The Remunicipalisation Tracker documents more than 45 showcases of cities, regions and countries that have rolled back privatisation and embarked on securing public water for all that need it.
The groundbreaking book on how reformed public water services can achieve the goal of delivering water for all. Includes additional new chapters.
For those interested in peace and the non-violent resolution of conflict the prognosis is not good. Not just because the war on terror keeps producing enemies with whom, it is said, there is no negotiating, but because the legal and political framework it has engendered has transformed the way in which political violence and armed conflict is understood and managed.
Since the current drug laws were enacted several important changes have taken place inside and outside of Myanmar. The decision of the Myanmar Government to review the law is not only timely but also offers a prospect to improve the drugs legislation and to ensure that the laws address drug-related problems in the country more effectively.
Myanmar's National Land Use Policy promises to make profound changes to the current economic, social, and political-institutional landscape. This is an important and bold step, but its impact will depend on how it addresses the often “messy” details of actual land based social relations.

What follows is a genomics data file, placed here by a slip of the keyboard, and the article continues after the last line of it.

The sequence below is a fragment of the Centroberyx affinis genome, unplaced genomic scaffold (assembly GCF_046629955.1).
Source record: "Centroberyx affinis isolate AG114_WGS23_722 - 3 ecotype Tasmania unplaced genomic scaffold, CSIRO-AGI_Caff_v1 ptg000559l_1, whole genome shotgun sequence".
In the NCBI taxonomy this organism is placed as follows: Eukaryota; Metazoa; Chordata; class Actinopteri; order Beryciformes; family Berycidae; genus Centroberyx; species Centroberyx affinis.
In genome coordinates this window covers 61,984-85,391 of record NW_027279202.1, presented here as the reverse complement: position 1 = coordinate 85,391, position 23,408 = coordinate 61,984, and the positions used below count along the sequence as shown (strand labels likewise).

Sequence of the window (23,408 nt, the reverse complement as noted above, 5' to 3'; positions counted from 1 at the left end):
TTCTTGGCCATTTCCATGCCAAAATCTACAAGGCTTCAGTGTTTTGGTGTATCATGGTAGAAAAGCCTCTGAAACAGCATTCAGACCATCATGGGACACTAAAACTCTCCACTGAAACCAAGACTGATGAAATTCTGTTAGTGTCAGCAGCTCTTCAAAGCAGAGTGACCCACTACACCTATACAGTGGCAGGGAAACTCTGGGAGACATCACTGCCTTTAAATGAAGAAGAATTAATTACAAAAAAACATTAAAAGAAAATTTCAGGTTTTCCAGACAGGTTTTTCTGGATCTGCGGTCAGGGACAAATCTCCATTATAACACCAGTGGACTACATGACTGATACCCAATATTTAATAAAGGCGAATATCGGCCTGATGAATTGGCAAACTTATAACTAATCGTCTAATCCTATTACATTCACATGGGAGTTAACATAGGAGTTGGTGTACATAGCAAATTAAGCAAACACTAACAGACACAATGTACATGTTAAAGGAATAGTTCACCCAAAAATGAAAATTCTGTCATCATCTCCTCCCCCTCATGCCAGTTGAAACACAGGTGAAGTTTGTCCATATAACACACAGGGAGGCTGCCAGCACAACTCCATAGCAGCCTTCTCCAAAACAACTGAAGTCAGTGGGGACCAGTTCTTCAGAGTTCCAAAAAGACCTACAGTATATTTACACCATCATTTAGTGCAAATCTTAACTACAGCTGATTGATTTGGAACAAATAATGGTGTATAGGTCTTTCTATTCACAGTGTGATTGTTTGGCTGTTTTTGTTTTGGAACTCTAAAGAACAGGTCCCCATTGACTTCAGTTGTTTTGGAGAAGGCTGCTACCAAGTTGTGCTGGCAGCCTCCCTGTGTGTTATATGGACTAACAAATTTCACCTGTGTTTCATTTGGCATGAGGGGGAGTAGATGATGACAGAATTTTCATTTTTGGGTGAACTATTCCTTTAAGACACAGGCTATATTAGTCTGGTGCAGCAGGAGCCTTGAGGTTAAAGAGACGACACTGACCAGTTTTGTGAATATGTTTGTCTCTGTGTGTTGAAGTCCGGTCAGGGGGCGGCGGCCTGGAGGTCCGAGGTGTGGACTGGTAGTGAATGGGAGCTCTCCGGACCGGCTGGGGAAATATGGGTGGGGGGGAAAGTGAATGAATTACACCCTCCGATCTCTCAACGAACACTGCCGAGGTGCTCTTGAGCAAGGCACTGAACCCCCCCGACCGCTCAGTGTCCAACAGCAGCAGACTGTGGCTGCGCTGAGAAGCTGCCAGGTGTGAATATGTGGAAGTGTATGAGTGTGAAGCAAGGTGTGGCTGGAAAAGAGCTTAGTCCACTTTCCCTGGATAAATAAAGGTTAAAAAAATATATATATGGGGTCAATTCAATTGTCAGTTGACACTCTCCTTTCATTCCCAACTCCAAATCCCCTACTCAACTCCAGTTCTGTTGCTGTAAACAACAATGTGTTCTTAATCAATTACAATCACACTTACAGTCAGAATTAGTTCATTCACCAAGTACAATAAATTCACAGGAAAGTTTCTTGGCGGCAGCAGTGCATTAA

Public water and electricity are back in vogue. Yet many state-owned utilities are now undergoing corporatisation: they have legal autonomy and manage their own finances. Is this a positive development in the struggle for equitable public services? Or a slippery slope toward privatization?
One effect of the Republic of the Marshall Islands (RMI) initiative is to throw a spotlight on the policies of the nuclear weapons states, which claim to be committed to a nuclear weapons free world while showing not the slightest willingness to reach that goal.
Markus Giesler reports on the media reception to his eight year ethnographic and institutional study on the World Economic Forum that provides empirical evidence that Davos is not "improving the state of the world."
Corporate crime is not due to a few´bad apples´ but to an architecture of impunity and a structure of power that puts corporate rights above human rights. An infographic from the State of Power report 2015